Longman Dictionary of Contemporary English homepage

figure

2 verb
     
figure2 S2 W3
1 [intransitive] to be an important part of a process, event, or situation, or to be included in something
figure in/among
Social issues figured prominently in the talks.
My wishes didn't figure among his considerations.
Reform now figures high on the agenda.
2 [transitive] informal to form a particular opinion after thinking about a situation
figure (that)
From the way he behaved, I figured that he was drunk.
It was worth the trouble, I figured.
3

that figures/(it) figures

spoken especially American English
a) used to say that something that happens is expected or typical, especially something bad:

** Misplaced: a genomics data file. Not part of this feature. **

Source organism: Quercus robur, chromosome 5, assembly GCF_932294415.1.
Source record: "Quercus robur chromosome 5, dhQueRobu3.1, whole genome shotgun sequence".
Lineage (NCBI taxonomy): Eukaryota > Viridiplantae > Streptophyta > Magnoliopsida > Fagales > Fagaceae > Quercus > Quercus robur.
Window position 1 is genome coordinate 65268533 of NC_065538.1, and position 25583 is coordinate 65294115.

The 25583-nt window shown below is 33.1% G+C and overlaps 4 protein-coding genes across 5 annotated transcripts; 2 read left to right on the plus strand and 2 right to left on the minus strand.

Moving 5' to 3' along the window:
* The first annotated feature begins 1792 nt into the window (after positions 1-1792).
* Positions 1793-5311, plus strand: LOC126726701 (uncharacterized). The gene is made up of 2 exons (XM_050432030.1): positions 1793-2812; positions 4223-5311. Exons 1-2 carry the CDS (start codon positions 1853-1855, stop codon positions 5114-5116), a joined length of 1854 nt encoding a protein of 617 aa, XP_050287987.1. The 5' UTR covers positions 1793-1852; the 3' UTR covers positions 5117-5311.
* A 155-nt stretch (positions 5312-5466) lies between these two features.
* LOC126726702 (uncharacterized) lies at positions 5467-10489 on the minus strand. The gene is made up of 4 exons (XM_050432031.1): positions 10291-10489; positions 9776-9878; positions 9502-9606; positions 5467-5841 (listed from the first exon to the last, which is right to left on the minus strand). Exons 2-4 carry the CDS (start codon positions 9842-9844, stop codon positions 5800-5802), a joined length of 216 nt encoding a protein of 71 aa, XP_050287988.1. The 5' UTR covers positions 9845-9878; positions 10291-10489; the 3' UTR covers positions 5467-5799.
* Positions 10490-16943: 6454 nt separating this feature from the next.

'It rained the whole weekend.' 'Oh, that figures.'
b) used to say that something is reasonable or makes sense:
It figures that she'd be mad at you, after what you did.
4

go figure

American English spoken said to show that you think something is strange or difficult to explain:
'He didn't even leave a message.' 'Go figure.'
5 [transitive] American English to calculate an amount:
I'm just figuring my expenses.

figure on something

phrasal verb
to expect something or include it in your plans:
She was younger than any of us had figured on.

figure somebody/something ↔ out

phrasal verb
1 to think about a problem or situation until you find the answer or understand what has happened
figure out how/what/why etc
Can you figure out how to do it?
If I have a map, I can figure it out.
Don't worry, we'll figure something out (=find a way to solve the problem).
2 to understand why someone behaves in the way they do:
Women. I just can't figure them out.

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